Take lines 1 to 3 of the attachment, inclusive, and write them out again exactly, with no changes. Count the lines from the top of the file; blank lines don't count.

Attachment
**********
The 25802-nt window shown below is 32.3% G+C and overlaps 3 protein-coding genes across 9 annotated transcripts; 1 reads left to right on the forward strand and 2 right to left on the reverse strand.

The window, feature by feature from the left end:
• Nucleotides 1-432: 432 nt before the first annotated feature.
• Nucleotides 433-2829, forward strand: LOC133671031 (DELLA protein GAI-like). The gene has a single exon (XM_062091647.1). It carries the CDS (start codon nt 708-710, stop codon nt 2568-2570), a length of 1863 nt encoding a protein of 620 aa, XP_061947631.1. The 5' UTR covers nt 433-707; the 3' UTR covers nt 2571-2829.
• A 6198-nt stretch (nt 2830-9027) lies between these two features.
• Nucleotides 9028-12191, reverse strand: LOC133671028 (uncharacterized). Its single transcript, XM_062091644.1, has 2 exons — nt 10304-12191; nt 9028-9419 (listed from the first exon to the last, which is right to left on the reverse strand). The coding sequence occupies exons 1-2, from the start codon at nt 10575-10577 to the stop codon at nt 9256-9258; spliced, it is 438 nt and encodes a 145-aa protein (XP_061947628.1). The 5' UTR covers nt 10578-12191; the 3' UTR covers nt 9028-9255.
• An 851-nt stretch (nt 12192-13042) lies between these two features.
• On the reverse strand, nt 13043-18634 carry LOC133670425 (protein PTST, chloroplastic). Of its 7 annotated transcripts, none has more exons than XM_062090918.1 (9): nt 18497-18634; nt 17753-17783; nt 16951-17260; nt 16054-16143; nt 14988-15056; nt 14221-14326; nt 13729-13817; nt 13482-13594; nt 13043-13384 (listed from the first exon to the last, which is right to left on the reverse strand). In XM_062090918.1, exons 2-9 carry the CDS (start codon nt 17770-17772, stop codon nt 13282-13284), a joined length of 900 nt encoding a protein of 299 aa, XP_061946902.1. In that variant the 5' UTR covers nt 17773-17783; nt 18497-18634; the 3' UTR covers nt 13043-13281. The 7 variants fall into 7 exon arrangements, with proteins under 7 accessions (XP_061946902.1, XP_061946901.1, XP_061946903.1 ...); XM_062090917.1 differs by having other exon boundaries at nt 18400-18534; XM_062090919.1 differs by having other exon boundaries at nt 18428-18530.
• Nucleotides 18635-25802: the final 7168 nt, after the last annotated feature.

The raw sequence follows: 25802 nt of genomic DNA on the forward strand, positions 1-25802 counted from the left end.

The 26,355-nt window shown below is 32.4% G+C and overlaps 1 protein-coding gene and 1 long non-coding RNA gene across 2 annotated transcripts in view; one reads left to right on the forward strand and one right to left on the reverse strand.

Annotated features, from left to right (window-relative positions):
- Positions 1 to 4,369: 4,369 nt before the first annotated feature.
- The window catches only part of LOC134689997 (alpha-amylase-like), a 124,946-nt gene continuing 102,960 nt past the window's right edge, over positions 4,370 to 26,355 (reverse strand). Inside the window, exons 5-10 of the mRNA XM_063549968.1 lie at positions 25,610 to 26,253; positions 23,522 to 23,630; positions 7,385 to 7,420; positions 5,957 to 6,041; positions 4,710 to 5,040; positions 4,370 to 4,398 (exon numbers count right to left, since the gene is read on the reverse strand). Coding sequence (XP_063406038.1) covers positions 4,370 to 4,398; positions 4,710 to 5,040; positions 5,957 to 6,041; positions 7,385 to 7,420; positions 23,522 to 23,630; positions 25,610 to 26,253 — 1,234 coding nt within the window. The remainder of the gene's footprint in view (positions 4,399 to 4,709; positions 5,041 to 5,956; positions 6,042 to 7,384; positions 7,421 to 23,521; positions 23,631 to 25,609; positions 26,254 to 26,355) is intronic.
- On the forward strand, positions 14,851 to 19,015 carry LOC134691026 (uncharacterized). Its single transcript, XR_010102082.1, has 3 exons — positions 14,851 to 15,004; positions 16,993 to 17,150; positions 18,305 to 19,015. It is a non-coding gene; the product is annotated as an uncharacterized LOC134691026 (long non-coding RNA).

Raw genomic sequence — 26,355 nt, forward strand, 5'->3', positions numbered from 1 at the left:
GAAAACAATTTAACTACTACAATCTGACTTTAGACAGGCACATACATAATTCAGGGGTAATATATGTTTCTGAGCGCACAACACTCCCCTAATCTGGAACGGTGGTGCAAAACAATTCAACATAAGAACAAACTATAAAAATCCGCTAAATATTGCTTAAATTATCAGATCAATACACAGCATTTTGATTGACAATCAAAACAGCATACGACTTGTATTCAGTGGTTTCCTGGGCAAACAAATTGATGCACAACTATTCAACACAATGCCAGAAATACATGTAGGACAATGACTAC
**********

The 25802-nt window shown below is 32.3% G+C and overlaps 3 protein-coding genes across 9 annotated transcripts; 1 reads left to right on the forward strand and 2 right to left on the reverse strand.

The window, feature by feature from the left end:
• Nucleotides 1-432: 432 nt before the first annotated feature.